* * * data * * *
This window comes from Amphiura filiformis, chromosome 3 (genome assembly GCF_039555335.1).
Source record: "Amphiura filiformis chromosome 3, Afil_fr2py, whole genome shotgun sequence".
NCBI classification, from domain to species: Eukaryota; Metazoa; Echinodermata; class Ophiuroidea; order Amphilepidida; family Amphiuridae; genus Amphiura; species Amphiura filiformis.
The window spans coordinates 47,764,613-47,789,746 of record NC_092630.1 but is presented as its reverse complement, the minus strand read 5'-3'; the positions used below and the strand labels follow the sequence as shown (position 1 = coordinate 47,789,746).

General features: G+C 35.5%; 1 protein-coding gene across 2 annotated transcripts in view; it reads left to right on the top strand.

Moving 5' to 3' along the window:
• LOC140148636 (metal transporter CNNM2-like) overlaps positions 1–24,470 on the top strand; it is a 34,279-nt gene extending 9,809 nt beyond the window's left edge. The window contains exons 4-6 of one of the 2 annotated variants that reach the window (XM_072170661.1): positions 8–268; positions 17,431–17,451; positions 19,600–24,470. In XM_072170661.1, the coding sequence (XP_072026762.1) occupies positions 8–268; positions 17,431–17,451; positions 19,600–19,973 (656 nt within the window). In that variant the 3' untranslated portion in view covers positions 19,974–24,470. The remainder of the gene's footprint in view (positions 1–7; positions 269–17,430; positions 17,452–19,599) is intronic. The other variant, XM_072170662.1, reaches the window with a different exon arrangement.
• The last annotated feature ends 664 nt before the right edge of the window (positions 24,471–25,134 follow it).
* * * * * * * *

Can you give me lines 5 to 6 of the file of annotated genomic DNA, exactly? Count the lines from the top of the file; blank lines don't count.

General features: G+C 35.5%; 1 protein-coding gene across 2 annotated transcripts in view; it reads left to right on the top strand.

Moving 5' to 3' along the window: